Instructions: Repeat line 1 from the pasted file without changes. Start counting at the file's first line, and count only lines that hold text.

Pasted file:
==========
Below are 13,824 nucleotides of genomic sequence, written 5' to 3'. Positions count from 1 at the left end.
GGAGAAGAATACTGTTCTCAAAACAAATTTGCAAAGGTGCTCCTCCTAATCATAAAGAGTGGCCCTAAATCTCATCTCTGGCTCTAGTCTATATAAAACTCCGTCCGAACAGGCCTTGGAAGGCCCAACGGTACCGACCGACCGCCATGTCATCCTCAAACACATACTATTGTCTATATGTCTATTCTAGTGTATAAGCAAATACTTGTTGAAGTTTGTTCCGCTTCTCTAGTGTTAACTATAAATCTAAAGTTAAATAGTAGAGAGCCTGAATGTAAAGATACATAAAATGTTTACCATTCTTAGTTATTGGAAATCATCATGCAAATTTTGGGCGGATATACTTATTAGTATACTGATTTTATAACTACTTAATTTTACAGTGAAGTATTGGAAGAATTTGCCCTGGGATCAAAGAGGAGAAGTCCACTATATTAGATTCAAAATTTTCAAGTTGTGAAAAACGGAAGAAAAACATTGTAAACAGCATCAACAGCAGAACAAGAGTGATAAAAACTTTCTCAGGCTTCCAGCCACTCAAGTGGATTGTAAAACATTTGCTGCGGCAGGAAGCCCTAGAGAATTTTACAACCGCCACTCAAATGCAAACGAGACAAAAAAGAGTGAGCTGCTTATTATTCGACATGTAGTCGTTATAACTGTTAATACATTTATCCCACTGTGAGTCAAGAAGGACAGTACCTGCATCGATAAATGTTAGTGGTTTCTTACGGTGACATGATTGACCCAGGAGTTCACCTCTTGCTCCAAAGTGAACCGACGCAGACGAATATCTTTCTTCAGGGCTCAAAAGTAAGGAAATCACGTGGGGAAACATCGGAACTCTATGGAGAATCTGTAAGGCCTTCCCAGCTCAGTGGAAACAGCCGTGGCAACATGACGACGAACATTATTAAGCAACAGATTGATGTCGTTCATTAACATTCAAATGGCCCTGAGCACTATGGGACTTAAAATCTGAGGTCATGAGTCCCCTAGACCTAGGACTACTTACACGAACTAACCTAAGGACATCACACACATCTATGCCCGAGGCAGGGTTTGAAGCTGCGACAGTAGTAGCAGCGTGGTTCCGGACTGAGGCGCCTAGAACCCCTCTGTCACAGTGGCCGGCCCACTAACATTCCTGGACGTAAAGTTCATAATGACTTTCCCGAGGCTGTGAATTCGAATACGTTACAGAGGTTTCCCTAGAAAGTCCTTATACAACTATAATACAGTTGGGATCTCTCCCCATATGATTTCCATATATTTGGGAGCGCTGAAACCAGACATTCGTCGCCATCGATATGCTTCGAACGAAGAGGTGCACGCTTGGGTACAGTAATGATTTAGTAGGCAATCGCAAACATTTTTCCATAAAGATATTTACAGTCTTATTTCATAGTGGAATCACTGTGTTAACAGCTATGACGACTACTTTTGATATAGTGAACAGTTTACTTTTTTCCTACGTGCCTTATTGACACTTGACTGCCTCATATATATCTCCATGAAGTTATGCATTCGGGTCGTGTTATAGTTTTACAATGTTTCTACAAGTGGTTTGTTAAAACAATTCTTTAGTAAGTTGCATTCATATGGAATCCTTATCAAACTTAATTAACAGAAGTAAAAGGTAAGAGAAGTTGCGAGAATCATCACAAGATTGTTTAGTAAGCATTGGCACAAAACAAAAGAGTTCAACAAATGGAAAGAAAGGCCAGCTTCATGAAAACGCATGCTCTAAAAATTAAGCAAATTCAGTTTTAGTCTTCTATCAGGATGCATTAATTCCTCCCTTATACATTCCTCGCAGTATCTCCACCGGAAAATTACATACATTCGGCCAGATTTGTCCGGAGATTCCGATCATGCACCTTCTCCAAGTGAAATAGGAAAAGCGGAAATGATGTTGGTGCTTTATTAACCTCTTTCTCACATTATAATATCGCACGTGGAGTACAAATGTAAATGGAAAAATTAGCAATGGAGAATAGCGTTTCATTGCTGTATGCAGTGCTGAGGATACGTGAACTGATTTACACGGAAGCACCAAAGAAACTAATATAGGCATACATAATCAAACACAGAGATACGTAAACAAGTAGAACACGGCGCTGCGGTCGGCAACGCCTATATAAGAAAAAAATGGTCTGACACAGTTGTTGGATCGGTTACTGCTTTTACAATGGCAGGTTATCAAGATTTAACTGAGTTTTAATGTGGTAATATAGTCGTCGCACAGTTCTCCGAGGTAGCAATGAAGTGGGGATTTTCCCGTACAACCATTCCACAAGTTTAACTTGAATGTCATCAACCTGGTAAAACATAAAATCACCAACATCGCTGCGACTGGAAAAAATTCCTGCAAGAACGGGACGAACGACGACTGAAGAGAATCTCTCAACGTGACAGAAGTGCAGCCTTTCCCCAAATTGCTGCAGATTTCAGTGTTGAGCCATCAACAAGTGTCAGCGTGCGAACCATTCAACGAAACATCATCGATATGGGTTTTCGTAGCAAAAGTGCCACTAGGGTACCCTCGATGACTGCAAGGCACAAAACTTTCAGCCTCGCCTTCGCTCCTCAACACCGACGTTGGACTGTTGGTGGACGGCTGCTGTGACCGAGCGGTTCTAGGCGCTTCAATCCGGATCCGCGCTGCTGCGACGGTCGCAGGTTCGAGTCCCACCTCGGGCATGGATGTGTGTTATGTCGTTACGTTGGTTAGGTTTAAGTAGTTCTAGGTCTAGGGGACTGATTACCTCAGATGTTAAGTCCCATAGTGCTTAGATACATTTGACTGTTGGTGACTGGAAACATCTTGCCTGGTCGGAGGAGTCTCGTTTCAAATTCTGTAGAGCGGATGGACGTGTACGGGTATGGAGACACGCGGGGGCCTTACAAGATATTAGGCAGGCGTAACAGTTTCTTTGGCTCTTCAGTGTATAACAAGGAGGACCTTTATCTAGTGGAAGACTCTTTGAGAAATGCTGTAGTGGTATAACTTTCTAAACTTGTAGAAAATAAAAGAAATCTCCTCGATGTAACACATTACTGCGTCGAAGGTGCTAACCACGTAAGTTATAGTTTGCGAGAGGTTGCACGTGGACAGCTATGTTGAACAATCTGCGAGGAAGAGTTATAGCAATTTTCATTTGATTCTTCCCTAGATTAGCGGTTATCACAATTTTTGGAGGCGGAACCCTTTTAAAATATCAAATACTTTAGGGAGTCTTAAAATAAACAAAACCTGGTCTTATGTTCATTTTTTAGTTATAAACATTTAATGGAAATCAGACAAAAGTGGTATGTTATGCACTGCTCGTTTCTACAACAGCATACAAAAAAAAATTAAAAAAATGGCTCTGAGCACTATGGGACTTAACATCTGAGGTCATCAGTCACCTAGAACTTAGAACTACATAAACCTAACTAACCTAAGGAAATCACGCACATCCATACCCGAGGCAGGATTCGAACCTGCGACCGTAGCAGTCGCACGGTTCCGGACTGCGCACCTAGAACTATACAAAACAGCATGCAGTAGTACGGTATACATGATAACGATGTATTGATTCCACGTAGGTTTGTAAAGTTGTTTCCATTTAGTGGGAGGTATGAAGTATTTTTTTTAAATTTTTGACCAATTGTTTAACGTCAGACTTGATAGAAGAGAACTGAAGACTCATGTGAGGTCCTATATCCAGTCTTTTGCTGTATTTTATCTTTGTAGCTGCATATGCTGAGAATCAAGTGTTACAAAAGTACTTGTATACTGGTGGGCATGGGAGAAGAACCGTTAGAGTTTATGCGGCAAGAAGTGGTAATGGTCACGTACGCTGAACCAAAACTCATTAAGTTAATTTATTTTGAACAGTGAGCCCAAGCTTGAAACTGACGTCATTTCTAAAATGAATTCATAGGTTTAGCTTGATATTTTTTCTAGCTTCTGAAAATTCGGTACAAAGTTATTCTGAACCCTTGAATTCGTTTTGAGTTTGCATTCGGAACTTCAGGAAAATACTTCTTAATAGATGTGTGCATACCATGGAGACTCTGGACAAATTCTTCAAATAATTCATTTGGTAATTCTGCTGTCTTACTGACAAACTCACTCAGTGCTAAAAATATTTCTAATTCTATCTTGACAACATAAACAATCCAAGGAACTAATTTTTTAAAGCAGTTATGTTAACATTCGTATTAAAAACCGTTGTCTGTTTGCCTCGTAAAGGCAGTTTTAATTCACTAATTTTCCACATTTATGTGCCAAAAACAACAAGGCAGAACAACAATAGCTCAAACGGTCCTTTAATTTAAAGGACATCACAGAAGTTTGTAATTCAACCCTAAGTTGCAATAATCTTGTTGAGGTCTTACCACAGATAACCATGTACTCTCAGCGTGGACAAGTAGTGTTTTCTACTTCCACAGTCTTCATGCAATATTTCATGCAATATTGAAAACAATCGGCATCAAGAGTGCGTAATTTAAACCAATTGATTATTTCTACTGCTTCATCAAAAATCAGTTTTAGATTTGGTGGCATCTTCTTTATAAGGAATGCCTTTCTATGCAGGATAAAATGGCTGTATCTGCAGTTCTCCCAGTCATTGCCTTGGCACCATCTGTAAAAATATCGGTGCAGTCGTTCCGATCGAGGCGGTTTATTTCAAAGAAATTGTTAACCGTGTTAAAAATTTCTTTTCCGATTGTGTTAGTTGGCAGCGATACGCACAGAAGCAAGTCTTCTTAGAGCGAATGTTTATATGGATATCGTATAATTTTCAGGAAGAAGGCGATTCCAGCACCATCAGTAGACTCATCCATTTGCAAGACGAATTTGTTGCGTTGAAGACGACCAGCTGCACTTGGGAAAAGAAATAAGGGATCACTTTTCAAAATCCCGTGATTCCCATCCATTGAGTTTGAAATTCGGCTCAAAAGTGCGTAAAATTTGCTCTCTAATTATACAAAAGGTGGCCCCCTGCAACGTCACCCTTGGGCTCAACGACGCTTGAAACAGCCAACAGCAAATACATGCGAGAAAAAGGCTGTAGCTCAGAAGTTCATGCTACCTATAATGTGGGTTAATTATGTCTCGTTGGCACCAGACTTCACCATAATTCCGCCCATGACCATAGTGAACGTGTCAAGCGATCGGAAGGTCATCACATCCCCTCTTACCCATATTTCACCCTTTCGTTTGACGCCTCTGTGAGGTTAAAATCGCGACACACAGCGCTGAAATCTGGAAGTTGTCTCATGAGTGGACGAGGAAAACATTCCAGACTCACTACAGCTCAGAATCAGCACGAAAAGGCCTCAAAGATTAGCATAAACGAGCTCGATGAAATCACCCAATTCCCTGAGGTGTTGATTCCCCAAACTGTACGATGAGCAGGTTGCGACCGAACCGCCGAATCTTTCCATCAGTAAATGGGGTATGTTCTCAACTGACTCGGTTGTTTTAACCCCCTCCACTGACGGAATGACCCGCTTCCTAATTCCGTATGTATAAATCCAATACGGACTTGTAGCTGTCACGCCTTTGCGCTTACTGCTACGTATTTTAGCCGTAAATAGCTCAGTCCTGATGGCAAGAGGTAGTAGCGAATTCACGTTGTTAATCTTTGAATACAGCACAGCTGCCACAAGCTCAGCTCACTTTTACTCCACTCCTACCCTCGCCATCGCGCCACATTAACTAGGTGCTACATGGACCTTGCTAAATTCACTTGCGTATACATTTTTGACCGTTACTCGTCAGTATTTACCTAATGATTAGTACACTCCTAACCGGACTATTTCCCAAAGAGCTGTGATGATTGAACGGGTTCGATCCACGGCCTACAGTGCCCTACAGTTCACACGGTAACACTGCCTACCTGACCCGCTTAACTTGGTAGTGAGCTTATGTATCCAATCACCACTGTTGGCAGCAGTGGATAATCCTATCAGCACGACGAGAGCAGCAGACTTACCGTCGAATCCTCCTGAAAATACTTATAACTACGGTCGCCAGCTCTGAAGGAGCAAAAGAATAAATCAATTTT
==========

Below are 13,824 nucleotides of genomic sequence, written 5' to 3'. Positions count from 1 at the left end.